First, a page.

Because of its porous structure, finely divided charcoal is a highly efficient agent for filtering the adsorption of gases and of solids from solution. It is used in sugar refining, in water purification, in the purification of factory air, and in gas masks. Wood charcoal can remove coloring agents from solutions, but this is accomplished more efficiently by animal charcoal. By special heating or chemical processes the adsorptive property can be greatly increased; charcoal so treated is known as Activated Charcoal.

Under normal circumstances, charcoal after production will absorb up to 5% of moisture unless actually subjected to soaking or standing out in rainy weather when it can absorb up to 20%. Simple drying of the material at a low temperature will remove the water. May also be subject to loss in weight, probably by loss of moisture. Charcoal, being absorbent, can be contaminated by any material carried in the water, such material possibly staying in the charcoal permanently. Ideally, charcoal should be kept in sacks or similar containers raised from the floor on pallets or duckboards and sheeted over. Paper bags are subject to the normal problems when they are wet or torn.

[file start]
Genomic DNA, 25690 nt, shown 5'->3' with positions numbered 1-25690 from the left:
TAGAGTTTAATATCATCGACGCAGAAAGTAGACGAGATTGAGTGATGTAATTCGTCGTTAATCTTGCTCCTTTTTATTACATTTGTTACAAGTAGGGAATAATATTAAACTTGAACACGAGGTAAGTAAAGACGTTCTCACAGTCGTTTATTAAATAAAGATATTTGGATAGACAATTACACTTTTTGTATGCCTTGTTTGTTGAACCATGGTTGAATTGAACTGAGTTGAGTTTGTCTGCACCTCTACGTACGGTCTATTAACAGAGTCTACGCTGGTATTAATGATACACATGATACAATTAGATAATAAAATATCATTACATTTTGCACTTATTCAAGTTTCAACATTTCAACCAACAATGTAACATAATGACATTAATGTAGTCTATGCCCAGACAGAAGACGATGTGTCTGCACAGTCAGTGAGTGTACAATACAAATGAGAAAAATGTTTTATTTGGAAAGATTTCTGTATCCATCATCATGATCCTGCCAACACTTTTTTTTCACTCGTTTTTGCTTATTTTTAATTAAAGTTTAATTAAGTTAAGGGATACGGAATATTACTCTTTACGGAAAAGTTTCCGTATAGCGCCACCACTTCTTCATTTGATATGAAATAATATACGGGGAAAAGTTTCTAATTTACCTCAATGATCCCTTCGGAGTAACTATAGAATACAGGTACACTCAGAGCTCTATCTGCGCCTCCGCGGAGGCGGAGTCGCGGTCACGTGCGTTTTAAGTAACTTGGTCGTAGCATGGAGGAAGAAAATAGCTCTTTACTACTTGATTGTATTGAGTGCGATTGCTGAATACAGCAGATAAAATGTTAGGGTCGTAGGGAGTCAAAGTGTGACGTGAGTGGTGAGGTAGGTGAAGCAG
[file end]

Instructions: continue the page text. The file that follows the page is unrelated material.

Commercial charcoal is found in either lump, briquette, or extruded forms:

  • Lump charcoal is made directly from hardwood material and usually produces far less ash than briquettes.
  • Briquettes are made by compressing charcoal, typically made from sawdust and other wood by-products, with a binder and other additives. The binder is usually starch. Some briquettes may also include brown coal (heat source), mineral carbon (heat source), borax, sodium nitrate (ignition aid), limestone (ash-whitening agent), raw sawdust (ignition aid), and other additives like paraffin or petroleum solvents to aid in ignition.
  • Extruded charcoal is made by extruding either raw ground wood or carbonized wood into logs without the use of a binder. The heat and pressure of the extruding process hold the charcoal together. If the extrusion is made from raw wood material, the extruded logs are then subsequently carbonized.